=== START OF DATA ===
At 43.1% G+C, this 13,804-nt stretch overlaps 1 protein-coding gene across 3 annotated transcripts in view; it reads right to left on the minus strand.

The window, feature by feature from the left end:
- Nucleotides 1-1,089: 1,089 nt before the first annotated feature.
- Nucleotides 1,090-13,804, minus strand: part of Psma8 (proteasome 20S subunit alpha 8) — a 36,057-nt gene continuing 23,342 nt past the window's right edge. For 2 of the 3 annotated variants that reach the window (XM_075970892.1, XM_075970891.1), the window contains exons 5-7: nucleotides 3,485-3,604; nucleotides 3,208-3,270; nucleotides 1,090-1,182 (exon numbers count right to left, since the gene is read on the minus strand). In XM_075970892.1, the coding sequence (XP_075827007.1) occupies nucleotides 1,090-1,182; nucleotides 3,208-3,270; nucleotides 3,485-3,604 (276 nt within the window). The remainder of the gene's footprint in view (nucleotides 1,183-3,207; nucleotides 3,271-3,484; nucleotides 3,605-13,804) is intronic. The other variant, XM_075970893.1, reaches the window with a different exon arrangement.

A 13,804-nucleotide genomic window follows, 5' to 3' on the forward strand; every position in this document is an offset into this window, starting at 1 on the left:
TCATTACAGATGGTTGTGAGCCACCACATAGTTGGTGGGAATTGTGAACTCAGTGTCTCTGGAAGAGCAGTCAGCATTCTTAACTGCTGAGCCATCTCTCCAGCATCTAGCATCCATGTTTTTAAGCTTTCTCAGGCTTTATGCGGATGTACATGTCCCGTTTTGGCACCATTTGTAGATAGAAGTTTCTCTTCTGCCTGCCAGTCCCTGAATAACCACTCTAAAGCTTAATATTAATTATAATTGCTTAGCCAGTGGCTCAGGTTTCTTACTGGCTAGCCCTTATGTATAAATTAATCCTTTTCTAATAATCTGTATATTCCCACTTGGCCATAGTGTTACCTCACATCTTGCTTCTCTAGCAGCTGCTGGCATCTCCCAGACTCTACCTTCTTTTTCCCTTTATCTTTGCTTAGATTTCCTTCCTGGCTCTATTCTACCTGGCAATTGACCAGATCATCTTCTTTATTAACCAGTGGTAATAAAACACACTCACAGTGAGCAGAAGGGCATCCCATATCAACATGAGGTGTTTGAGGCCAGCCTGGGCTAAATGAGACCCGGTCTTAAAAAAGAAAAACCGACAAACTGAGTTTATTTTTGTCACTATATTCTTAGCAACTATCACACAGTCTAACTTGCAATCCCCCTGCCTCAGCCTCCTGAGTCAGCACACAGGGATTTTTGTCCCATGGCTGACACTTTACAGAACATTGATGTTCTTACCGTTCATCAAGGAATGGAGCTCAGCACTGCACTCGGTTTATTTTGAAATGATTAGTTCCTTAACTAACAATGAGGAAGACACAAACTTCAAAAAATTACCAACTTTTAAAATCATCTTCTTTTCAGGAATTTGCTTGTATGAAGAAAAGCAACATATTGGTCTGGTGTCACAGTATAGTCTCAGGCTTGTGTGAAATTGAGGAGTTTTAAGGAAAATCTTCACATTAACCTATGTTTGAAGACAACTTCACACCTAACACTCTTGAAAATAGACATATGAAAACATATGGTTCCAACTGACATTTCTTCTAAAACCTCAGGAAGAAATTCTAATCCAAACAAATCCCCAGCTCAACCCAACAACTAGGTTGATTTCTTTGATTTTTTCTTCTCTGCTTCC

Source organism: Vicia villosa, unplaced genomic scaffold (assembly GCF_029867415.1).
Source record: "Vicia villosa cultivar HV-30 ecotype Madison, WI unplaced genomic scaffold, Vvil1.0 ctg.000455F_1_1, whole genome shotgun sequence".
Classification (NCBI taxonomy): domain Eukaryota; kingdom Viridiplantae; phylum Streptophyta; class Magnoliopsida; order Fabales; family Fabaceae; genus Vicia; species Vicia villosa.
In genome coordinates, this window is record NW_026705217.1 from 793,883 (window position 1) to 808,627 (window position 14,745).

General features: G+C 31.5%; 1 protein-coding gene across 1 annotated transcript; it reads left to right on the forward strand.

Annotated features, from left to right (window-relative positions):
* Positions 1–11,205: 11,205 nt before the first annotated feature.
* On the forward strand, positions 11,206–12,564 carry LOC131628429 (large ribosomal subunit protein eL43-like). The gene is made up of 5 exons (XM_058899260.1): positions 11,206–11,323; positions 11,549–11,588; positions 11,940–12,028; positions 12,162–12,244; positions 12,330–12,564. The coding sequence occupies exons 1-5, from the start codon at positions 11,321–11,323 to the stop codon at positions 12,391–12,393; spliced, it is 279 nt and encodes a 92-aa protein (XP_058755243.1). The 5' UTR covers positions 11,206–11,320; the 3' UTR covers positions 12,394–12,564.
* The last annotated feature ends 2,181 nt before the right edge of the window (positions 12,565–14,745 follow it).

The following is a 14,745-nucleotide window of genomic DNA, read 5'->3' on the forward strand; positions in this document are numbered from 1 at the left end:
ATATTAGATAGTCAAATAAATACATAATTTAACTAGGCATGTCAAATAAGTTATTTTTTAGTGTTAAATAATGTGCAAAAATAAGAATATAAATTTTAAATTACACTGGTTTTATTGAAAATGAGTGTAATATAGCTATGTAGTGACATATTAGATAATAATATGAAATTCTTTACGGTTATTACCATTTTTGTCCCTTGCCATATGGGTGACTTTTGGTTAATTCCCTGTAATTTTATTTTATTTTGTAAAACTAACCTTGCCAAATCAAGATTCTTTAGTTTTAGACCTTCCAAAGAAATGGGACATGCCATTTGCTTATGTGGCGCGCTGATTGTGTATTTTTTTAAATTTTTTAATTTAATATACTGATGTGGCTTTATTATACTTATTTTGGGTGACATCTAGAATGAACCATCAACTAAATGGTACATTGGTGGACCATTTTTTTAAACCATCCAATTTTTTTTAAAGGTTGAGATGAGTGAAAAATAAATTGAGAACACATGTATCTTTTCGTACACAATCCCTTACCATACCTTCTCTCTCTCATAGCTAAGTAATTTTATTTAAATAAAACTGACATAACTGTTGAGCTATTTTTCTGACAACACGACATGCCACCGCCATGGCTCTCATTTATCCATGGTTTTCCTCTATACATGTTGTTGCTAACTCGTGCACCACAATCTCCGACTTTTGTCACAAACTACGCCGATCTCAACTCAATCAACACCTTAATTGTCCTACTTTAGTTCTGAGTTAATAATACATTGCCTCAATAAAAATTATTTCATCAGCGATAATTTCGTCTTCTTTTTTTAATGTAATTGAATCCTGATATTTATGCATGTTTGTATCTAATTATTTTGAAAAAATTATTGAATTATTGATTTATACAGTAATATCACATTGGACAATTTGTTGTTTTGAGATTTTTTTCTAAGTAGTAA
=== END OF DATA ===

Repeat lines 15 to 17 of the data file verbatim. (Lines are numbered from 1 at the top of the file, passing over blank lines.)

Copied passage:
* The last annotated feature ends 2,181 nt before the right edge of the window (positions 12,565–14,745 follow it).

The following is a 14,745-nucleotide window of genomic DNA, read 5'->3' on the forward strand; positions in this document are numbered from 1 at the left end:
ATATTAGATAGTCAAATAAATACATAATTTAACTAGGCATGTCAAATAAGTTATTTTTTAGTGTTAAATAATGTGCAAAAATAAGAATATAAATTTTAAATTACACTGGTTTTATTGAAAATGAGTGTAATATAGCTATGTAGTGACATATTAGATAATAATATGAAATTCTTTACGGTTATTACCATTTTTGTCCCTTGCCATATGGGTGACTTTTGGTTAATTCCCTGTAATTTTATTTTATTTTGTAAAACTAACCTTGCCAAATCAAGATTCTTTAGTTTTAGACCTTCCAAAGAAATGGGACATGCCATTTGCTTATGTGGCGCGCTGATTGTGTATTTTTTTAAATTTTTTAATTTAATATACTGATGTGGCTTTATTATACTTATTTTGGGTGACATCTAGAATGAACCATCAACTAAATGGTACATTGGTGGACCATTTTTTTAAACCATCCAATTTTTTTTAAAGGTTGAGATGAGTGAAAAATAAATTGAGAACACATGTATCTTTTCGTACACAATCCCTTACCATACCTTCTCTCTCTCATAGCTAAGTAATTTTATTTAAATAAAACTGACATAACTGTTGAGCTATTTTTCTGACAACACGACATGCCACCGCCATGGCTCTCATTTATCCATGGTTTTCCTCTATACATGTTGTTGCTAACTCGTGCACCACAATCTCCGACTTTTGTCACAAACTACGCCGATCTCAACTCAATCAACACCTTAATTGTCCTACTTTAGTTCTGAGTTAATAATACATTGCCTCAATAAAAATTATTTCATCAGCGATAATTTCGTCTTCTTTTTTTAATGTAATTGAATCCTGATATTTATGCATGTTTGTATCTAATTATTTTGAAAAAATTATTGAATTATTGATTTATACAGTAATATCACATTGGACAATTTGTTGTTTTGAGATTTTTTTCTAAGTAGTAA